• Background – $100.00
  • Strobe – $300.00
  • Softbox – $200.00
  • Speed ring – $120.00
  • Light Meter – $250.00
  • Silver Reflector – $40.00

 

Home Studio Grand Total:  $1010.00

After You’ve Captured the Moment: The Magic of Photo Processing

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Ok, so you’ve done all you can do on the front end. You were incredibly creative and used an old fence post as a tripod when capturing the wild horses grazing. You’ve mastered the death grip and were able to get crystal clear shots of toddlers bounding through sprinklers. What’s more, you know all this because the zoom check is now standard practice for you. Yep, you’re kind of a big deal. It’s time to make some prints and time to make some money. But how, you ask, does one accomplish that so as to ensure what you see on your computer screen conveys to the size print you want?

The tri-fecta of P’s: Photoshop, Paper, Printer. It’s simple but foundational…just like your tripod.

Photo Processing Component #1: Photoshop. Adobe Photoshop, originally developed by Thomas Knoll, could probably also have been titled “The Magic Photo Processor”. Photoshop is the darkroom software that all serious photographers use to fine tune their images. You can clone images. You can combine and crop photos. Color management, motion blur, red eye removal, tonal adjustments, sharpening and so much more.  If you are not at the Adobe Photoshop stage yet, Photoshop Elements is also a great option. It is basically the semi-pro version of Photoshop. There are not as many features and tools, but it all depends on the type of financial and emotional commitment you are making to your art. He has also created Adobe Camera RAW for those of you who are interested in shooting your photos in the image quality mode RAW – but that is a whole different blog post.

Photo Processing Component #2Paper. Although there are a ridiculous number of paper styles and a ridiculous number of paper companies out there, let’s just cut right to the chase. A first choice among many of the pros is Epson Ultra Premium Photo Paper Luster. Obviously you will find what is right for you and probably the most important question to ask yourself when choosing paper is ‘what is my subject matter’? For the natural graces; water, landscapes, birds, flowers etc., you’ll probably want a more textured paper. This will help create that tactile sensation that matches the artsy, painted feel of your image. When printing more serious photos such as cityscapes, architecture, portraits, travel etc., opt for the above Epson Ultra Premium Photo Paper Luster. This will really allow the lines and intricate details of your work to command the attention they deserve.

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Flickr samfeinstein

Printer. So maybe the printer section should have come before the paper section. But really it’s the chicken or the egg situation. If you are going to get a specific printer, you should then plan on using that company’s specific paper. However, how do you know what paper will do your images justice until you’ve done a couple test prints on that printer you are trying to choose…? Confusing right? Well let’s simplify. Epson printers have really been climbing the ladder in terms of exceptional quality. Just like the Epson Ultra Premium Photo Paper Luster, this brand of printers has become the standard for the serious professional photog. It is so, due to the printer’s ability to create truly vivid color output and incredible dynamic black and whites. Enough said.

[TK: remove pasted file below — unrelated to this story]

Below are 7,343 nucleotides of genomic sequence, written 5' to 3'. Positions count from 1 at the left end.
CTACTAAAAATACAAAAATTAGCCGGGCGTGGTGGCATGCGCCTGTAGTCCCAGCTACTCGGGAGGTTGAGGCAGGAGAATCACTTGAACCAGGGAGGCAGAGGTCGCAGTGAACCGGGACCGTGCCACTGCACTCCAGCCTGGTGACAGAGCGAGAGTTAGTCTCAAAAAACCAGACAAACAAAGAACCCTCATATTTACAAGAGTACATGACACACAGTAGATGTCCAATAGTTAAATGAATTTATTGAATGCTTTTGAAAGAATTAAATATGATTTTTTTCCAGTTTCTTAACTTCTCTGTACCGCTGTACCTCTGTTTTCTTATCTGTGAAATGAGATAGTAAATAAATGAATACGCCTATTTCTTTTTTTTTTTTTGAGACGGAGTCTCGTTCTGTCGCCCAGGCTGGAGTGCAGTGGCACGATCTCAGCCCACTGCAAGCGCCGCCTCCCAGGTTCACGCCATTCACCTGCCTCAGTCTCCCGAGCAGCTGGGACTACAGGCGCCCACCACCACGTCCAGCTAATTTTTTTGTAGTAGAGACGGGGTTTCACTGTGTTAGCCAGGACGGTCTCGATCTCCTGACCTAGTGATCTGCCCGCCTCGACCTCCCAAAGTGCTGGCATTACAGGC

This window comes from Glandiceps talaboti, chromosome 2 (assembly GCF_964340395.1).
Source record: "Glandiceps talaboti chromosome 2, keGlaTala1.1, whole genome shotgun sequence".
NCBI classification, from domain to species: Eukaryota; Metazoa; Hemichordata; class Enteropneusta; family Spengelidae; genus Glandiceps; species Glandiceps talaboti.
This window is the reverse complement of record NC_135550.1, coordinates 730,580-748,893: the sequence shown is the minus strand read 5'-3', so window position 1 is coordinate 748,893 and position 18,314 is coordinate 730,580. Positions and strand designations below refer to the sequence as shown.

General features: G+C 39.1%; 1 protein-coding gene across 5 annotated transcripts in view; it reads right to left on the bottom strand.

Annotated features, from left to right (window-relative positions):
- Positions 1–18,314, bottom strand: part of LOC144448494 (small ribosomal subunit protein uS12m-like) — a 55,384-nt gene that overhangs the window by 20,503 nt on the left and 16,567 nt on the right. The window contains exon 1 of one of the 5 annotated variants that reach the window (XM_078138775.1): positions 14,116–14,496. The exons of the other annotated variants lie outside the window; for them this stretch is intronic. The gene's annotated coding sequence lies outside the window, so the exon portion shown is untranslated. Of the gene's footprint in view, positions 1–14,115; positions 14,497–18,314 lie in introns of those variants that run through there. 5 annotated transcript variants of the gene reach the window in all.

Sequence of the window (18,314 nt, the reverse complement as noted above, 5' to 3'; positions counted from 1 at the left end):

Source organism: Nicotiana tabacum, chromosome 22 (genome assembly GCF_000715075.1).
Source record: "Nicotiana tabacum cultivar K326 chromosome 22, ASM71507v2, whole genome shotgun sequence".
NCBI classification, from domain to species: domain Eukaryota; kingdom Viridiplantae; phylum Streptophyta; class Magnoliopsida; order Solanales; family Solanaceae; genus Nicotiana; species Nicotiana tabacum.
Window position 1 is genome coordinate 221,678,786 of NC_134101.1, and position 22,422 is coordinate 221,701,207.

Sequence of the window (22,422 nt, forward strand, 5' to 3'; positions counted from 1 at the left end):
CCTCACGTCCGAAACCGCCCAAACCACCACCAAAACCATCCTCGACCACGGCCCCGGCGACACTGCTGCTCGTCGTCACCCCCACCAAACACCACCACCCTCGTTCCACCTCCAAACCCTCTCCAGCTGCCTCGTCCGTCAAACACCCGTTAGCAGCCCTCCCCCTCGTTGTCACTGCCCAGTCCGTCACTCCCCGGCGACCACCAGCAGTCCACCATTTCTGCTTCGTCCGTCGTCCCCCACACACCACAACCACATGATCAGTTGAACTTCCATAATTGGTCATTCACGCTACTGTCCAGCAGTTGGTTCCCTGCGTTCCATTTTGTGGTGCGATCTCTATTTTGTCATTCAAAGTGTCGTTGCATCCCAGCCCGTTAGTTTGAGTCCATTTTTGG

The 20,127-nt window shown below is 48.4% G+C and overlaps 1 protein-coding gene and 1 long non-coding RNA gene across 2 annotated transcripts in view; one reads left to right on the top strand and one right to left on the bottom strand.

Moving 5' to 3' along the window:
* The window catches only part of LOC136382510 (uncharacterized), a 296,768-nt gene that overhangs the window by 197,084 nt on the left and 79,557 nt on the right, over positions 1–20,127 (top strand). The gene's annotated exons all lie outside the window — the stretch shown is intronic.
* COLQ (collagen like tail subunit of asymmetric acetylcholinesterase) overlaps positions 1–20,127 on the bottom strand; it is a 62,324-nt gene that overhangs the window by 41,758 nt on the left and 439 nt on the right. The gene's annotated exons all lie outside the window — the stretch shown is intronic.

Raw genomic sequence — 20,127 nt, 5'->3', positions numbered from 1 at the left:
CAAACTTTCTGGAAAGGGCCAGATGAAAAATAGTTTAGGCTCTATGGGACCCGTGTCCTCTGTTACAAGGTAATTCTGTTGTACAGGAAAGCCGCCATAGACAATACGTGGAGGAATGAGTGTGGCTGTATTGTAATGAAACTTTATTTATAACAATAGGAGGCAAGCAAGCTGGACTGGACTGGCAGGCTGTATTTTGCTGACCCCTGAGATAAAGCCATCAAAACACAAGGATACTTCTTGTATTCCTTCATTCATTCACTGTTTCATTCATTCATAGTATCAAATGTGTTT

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8 Tips for Super Sharp Photos

Let’s be honest here, if you wanna be a pro but your images aren’t sharp, you aren’t going to get very far. Sharp shots allow your viewer to feel present for the event; and that is the goal we should all be striving for. When someone is present for an event they are emotionally attached and when they are emotionally attached to your product, they are going to be loyal, talk it up and provide the best word of mouth marketing. Ever.

Before we get into the on-site techniques, know that sharpening your images after the fact with Adobe Photoshop is also an option, but it is far easier to get as close to “tack sharp” as possible in the initial stages. Below are 8 specific ways that, when used either alone or in combination, will give you that amazing, tack sharp photo…

Tack Sharp Photo Tip #1: Tripods, tripods, tripods! The only job of this piece of equipment is to keep your camera steady. It is the foundational tool that all the pros use even if it doesn’t seem necessary.

Tack Sharp Photo Tip #2: Ballheads. You may think that when you are purchasing a quality tripod, it would come with a ballhead attached. Fortunately for you (maybe unfortunately for your wallet), no. Cheapo tripods that come with an affixed head are actually more limiting. Trust me, it’s worth it to spend a bit extra and get a quality tripod and a quality ballhead that will allow you to easily adjust and move your camera for the perfect angle and assured steadiness.

Tack Sharp Photo Tip #3: Cable Release. Even the steadiest of hands can create slight movement simply from pressing the shutter release. In this instance, a cable release is the answer to your prayers. This allows you to take the picture without actually touching the shutter release and therefore, no camera shake. Yay!

Tack Sharp Photo Tip #4:  Self Timer. If you are not able to get a cable release yet, go for the self timer option on your camera. The time it takes for the timer to wind down will allow for any movement you created when pushing the shutter release, to subside.